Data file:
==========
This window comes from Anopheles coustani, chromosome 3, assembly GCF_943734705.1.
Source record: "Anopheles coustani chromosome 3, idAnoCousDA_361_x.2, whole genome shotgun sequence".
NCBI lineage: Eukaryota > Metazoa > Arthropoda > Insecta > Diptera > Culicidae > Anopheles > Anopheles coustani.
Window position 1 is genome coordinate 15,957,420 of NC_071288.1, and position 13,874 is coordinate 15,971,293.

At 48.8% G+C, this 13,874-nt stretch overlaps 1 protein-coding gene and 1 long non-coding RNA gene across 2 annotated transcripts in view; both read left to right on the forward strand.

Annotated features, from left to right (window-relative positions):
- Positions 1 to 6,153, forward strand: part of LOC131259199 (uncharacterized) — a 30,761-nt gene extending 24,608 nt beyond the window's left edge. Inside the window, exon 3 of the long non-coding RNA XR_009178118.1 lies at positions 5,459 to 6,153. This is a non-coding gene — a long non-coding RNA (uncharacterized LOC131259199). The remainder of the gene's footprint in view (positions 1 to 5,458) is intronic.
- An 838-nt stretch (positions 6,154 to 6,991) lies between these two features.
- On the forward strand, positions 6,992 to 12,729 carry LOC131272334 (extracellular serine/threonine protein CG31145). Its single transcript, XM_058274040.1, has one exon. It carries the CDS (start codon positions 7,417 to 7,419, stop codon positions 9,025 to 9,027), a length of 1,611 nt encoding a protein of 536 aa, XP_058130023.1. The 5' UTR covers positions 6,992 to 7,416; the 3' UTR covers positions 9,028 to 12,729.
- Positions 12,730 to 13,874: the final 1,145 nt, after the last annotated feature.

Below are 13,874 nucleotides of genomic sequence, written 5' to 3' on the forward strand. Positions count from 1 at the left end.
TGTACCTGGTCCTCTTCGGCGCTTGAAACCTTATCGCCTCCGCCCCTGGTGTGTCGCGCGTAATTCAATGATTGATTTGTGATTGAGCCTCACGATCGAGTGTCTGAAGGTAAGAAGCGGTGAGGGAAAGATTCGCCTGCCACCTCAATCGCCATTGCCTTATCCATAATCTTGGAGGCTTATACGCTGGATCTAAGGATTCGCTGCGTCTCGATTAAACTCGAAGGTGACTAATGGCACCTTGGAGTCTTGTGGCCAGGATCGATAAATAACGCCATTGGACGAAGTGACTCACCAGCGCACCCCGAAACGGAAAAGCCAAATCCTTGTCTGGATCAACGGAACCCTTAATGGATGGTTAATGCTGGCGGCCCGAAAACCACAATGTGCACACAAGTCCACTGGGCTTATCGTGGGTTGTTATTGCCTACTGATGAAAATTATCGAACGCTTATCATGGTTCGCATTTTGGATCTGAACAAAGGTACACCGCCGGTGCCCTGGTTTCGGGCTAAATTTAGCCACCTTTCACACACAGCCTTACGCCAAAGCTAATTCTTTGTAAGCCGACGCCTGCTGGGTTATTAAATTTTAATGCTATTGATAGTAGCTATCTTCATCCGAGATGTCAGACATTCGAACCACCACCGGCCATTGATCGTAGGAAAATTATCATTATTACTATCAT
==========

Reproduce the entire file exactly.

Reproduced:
This window comes from Anopheles coustani, chromosome 3, assembly GCF_943734705.1.
Source record: "Anopheles coustani chromosome 3, idAnoCousDA_361_x.2, whole genome shotgun sequence".
NCBI lineage: Eukaryota > Metazoa > Arthropoda > Insecta > Diptera > Culicidae > Anopheles > Anopheles coustani.
Window position 1 is genome coordinate 15,957,420 of NC_071288.1, and position 13,874 is coordinate 15,971,293.

At 48.8% G+C, this 13,874-nt stretch overlaps 1 protein-coding gene and 1 long non-coding RNA gene across 2 annotated transcripts in view; both read left to right on the forward strand.

Annotated features, from left to right (window-relative positions):
- Positions 1 to 6,153, forward strand: part of LOC131259199 (uncharacterized) — a 30,761-nt gene extending 24,608 nt beyond the window's left edge. Inside the window, exon 3 of the long non-coding RNA XR_009178118.1 lies at positions 5,459 to 6,153. This is a non-coding gene — a long non-coding RNA (uncharacterized LOC131259199). The remainder of the gene's footprint in view (positions 1 to 5,458) is intronic.
- An 838-nt stretch (positions 6,154 to 6,991) lies between these two features.
- On the forward strand, positions 6,992 to 12,729 carry LOC131272334 (extracellular serine/threonine protein CG31145). Its single transcript, XM_058274040.1, has one exon. It carries the CDS (start codon positions 7,417 to 7,419, stop codon positions 9,025 to 9,027), a length of 1,611 nt encoding a protein of 536 aa, XP_058130023.1. The 5' UTR covers positions 6,992 to 7,416; the 3' UTR covers positions 9,028 to 12,729.
- Positions 12,730 to 13,874: the final 1,145 nt, after the last annotated feature.

Below are 13,874 nucleotides of genomic sequence, written 5' to 3' on the forward strand. Positions count from 1 at the left end.
TGTACCTGGTCCTCTTCGGCGCTTGAAACCTTATCGCCTCCGCCCCTGGTGTGTCGCGCGTAATTCAATGATTGATTTGTGATTGAGCCTCACGATCGAGTGTCTGAAGGTAAGAAGCGGTGAGGGAAAGATTCGCCTGCCACCTCAATCGCCATTGCCTTATCCATAATCTTGGAGGCTTATACGCTGGATCTAAGGATTCGCTGCGTCTCGATTAAACTCGAAGGTGACTAATGGCACCTTGGAGTCTTGTGGCCAGGATCGATAAATAACGCCATTGGACGAAGTGACTCACCAGCGCACCCCGAAACGGAAAAGCCAAATCCTTGTCTGGATCAACGGAACCCTTAATGGATGGTTAATGCTGGCGGCCCGAAAACCACAATGTGCACACAAGTCCACTGGGCTTATCGTGGGTTGTTATTGCCTACTGATGAAAATTATCGAACGCTTATCATGGTTCGCATTTTGGATCTGAACAAAGGTACACCGCCGGTGCCCTGGTTTCGGGCTAAATTTAGCCACCTTTCACACACAGCCTTACGCCAAAGCTAATTCTTTGTAAGCCGACGCCTGCTGGGTTATTAAATTTTAATGCTATTGATAGTAGCTATCTTCATCCGAGATGTCAGACATTCGAACCACCACCGGCCATTGATCGTAGGAAAATTATCATTATTACTATCAT